Bill Puts Immigrant Aid on Chopping Block

    In the wake of the state’s $14.5-billion deficit, a state
    assemblyman recently proposed legislation that would provide members of the
    California National Guard with free tuition at state colleges and universities
    while simultaneously repealing legislation that would allow some illegal
    immigrants to qualify for in-state tuition.

    Assemblyman Chuck DeVore (R-Irvine) estimated that the cost
    of covering tuitions for all persons serving in the California National Guard
    to be about $3 million.

    “We are the only state in the nation that doesn’t cover our
    national guardsmen,” said Robert Flanigan, a senior consultant for DeVore.
    “These men and women are called upon more than any guard in the nation — they
    fight fires, floods, earthquakes and wars abroad. It’s due time that we
    properly compensate them for their service.”

    DeVore’s bill, titled AB 1758, seeks to repeal AB 540,
    legislation passed in 2001 that granted illegal immigrants eligibility for
    in-state tuition if they graduated from a California
    high school and agreed to legalize their resident status if given the
    opportunity.

    The Legislative Analyst’s Office estimated the cost of
    in-state residency waivers, granted primarily to illegal immigrants, to be $117
    million in 2005-06.

    Flanigan said that the annual $3-million cost of covering
    national guardsmen is a wiser allocation of resources, compared to the $117
    million spent on in-state residency waivers for illegal immigrants, especially
    when considering the state’s budget deficit.

    “When we are in a budget deficit and we are cutting vital
    services like Medicare among other things, why aren’t we cutting this?”
    Flanigan said. “This should be the first to go, and as far as investing in our
    state’s future, who is to say these people are going to stay here?”

    Flanigan explained that tying the National Guardsmen issue
    to the costs of funding education for illegal immigrants would put economic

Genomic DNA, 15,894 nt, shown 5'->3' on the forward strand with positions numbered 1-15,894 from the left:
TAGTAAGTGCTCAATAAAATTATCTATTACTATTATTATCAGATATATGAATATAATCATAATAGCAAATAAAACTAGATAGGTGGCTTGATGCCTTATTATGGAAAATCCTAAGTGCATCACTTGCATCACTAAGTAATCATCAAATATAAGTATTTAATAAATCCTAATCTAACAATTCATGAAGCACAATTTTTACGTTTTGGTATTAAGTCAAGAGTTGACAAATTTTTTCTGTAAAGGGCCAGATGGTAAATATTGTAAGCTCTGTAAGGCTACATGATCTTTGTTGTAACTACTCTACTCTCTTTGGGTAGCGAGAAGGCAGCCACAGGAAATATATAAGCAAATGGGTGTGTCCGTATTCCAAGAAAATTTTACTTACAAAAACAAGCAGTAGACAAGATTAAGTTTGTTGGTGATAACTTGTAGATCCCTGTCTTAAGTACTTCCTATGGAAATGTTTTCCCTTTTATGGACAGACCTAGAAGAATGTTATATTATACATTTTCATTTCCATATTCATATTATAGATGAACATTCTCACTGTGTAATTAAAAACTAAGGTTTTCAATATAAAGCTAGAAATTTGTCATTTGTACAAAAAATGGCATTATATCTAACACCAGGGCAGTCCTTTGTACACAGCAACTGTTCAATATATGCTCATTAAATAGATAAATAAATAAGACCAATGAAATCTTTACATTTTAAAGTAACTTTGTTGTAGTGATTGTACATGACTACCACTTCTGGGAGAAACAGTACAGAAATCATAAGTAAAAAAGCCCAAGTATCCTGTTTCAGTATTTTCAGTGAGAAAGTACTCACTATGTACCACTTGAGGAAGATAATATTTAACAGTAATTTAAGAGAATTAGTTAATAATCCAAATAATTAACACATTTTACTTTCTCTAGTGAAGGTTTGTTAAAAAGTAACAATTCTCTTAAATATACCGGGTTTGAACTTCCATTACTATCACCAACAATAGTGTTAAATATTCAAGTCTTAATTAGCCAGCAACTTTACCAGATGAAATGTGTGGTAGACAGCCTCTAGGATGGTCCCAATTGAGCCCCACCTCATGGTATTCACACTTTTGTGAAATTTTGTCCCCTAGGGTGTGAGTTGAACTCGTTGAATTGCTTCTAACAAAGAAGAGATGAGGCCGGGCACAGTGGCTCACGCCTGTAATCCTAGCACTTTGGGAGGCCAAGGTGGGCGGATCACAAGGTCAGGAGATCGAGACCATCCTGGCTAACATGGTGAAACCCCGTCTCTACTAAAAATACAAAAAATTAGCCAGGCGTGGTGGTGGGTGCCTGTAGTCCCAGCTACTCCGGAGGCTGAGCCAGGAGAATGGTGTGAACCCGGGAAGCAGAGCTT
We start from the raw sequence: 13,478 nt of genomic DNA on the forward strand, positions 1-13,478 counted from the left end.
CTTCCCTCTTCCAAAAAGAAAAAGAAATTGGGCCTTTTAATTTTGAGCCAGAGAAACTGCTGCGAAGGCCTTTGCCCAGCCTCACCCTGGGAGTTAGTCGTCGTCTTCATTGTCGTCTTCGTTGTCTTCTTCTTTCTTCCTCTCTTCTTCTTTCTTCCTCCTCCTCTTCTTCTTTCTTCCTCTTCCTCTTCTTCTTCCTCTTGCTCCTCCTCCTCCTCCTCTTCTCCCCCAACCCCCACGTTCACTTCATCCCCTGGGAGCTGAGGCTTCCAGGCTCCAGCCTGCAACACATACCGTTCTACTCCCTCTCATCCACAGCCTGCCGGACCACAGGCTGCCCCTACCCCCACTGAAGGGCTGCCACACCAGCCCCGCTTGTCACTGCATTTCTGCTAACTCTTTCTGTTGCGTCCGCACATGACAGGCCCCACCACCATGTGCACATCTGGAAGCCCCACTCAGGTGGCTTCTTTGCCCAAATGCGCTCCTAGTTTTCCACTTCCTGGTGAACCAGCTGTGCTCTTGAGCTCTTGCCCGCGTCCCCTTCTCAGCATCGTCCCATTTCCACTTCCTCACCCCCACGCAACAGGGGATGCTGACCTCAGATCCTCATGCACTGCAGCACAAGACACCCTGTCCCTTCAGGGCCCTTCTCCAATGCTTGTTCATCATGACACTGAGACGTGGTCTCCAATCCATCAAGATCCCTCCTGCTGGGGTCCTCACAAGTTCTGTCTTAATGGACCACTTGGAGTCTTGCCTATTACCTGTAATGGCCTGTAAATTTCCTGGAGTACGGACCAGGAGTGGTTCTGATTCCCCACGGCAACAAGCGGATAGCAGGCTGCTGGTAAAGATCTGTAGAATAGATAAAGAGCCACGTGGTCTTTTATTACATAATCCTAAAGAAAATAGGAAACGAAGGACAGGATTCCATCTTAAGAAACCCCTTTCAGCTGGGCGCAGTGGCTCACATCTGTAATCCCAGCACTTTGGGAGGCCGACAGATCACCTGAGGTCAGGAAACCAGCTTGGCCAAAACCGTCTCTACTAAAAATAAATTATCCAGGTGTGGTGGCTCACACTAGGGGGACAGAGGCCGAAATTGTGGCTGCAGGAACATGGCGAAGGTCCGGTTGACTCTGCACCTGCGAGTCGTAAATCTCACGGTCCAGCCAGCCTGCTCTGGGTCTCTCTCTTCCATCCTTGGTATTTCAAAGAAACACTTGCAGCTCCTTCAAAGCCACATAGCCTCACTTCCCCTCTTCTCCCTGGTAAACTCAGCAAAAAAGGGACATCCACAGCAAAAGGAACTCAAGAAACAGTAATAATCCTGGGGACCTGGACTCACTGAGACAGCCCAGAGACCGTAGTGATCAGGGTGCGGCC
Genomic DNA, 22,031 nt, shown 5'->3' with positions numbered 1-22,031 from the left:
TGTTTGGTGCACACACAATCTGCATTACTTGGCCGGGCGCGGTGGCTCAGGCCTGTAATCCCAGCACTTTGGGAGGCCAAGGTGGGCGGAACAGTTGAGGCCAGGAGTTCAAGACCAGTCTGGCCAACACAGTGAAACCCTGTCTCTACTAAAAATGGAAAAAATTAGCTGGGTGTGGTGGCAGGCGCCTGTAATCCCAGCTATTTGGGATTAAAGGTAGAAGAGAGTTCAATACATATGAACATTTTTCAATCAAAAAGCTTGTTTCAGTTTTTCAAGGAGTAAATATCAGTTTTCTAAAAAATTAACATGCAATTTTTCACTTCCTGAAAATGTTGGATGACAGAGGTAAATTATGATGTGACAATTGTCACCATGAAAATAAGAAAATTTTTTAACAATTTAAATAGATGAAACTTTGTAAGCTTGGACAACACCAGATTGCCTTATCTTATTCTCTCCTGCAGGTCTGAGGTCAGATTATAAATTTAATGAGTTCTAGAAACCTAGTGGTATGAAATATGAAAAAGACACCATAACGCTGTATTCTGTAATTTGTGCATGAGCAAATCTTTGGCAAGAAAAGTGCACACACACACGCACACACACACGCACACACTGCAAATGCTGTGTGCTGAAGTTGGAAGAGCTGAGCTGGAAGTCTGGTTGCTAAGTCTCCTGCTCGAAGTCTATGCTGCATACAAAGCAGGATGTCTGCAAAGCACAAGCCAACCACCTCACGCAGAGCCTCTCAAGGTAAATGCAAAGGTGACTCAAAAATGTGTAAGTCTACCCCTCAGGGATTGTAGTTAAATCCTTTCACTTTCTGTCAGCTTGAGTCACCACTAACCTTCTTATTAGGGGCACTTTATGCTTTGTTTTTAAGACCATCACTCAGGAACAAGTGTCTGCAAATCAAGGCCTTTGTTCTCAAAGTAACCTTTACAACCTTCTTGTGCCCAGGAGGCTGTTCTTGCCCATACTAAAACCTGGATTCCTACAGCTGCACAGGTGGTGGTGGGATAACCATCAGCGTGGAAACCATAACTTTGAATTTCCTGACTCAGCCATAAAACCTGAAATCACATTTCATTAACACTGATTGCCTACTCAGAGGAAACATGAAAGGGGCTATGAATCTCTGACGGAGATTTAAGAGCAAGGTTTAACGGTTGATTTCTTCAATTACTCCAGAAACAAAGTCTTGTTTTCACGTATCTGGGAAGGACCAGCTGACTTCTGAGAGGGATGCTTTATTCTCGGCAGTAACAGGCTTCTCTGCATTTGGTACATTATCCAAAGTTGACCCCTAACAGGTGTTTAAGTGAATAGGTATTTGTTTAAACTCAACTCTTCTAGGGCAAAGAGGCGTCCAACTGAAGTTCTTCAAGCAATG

issues into better perspective for taxpayers and the Democrat-controlled state
    Legislature.

    “The state chooses to reward people who are here illegally
    with $117 million, yet is unable to cover guard members when it only costs $3
    million a year,” he said. “Taxpayers need to ask themselves, ‘Is this a wise
    allocation of our resources? Is this how I want my money to be spent?’”

    Eleanor Roosevelt
    College
    junior Grecia Lima, a
    member of the Migrant Rights Awareness group at UCSD, expressed her concerns
    regarding DeVore’s proposed legislation.

    “The repealing of AB 540 is not the worst part of this law,”
    she said. “It’s the crafting, execution, attention and message that it sends to
    the general public.”

    Lima said that
    passing the bill would send the wrong message to California
    and the rest of the nation regarding the state’s stance on illegal immigration.

    “It questions the fundamental right to education for a
    community that is already disenfranchised, it adds division to the already
    divided American public and it reinforces the dualism of ‘us’ vs. ‘them,’” Lima
    said.

    Lima said that
    illegal immigrants pay sales tax and oftentimes contribute to Social Security
    funds, benefits that they may never be able to reclaim. In fact, recent years
    have seen an increase in Individual Taxpayer Identification Numbers — issued to
    individuals obliged to pay taxes but who cannot obtain a Social Security number
    — many of which belong to illegal immigrants.

    “The truth is that by separating the ‘illegal immigrants’
    from the ‘taxpayers’ of our society, we create a dualism and division that is
    easy for people to buy into; the illegal versus the legal, the good versus the
    bad,” Lima said. “I am tired of
    having to explain that the ‘illegal immigrant’ community is human beings. Not
    until our society is able to embrace that idea will we be able to have open
    dialogue about the downfalls and solutions of immigration.”

    Lima said that
    AB 540 primarily impacted the community college system, and even with the
    benefits provided by the bill, high-tier universities like UCSD are not within
    the reach of many first-generation college students.

    “I am sure that the Assemblyman Chuck DeVore has not
    realized the very low fiscal impact that these students actually have since
    waivers of in-state tuition are not only provided for illegal immigrants but
    also for other students,” she said.

    AB 1758 is scheduled to be heard March 4 in the Assembly
    Higher Education Committee.

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